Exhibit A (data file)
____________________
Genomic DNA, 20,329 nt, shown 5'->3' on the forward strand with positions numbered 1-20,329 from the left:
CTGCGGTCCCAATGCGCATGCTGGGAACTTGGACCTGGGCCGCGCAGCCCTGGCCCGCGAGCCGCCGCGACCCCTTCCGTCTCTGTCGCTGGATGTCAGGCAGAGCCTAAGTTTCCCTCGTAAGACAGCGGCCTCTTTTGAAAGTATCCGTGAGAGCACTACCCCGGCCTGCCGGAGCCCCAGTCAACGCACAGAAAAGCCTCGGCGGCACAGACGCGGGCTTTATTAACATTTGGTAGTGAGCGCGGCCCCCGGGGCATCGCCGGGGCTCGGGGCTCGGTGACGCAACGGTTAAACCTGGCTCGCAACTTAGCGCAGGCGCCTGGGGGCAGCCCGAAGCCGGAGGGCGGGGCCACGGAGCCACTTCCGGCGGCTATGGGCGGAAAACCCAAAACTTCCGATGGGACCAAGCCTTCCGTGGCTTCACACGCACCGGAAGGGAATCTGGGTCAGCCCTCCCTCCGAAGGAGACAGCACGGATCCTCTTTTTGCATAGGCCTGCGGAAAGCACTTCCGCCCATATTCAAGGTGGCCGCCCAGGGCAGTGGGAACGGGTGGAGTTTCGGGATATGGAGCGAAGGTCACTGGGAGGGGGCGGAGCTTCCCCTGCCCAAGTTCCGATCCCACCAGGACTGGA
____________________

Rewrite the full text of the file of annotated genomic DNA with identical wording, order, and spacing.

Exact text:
Genomic DNA, 20,329 nt, shown 5'->3' on the forward strand with positions numbered 1-20,329 from the left:
CTGCGGTCCCAATGCGCATGCTGGGAACTTGGACCTGGGCCGCGCAGCCCTGGCCCGCGAGCCGCCGCGACCCCTTCCGTCTCTGTCGCTGGATGTCAGGCAGAGCCTAAGTTTCCCTCGTAAGACAGCGGCCTCTTTTGAAAGTATCCGTGAGAGCACTACCCCGGCCTGCCGGAGCCCCAGTCAACGCACAGAAAAGCCTCGGCGGCACAGACGCGGGCTTTATTAACATTTGGTAGTGAGCGCGGCCCCCGGGGCATCGCCGGGGCTCGGGGCTCGGTGACGCAACGGTTAAACCTGGCTCGCAACTTAGCGCAGGCGCCTGGGGGCAGCCCGAAGCCGGAGGGCGGGGCCACGGAGCCACTTCCGGCGGCTATGGGCGGAAAACCCAAAACTTCCGATGGGACCAAGCCTTCCGTGGCTTCACACGCACCGGAAGGGAATCTGGGTCAGCCCTCCCTCCGAAGGAGACAGCACGGATCCTCTTTTTGCATAGGCCTGCGGAAAGCACTTCCGCCCATATTCAAGGTGGCCGCCCAGGGCAGTGGGAACGGGTGGAGTTTCGGGATATGGAGCGAAGGTCACTGGGAGGGGGCGGAGCTTCCCCTGCCCAAGTTCCGATCCCACCAGGACTGGA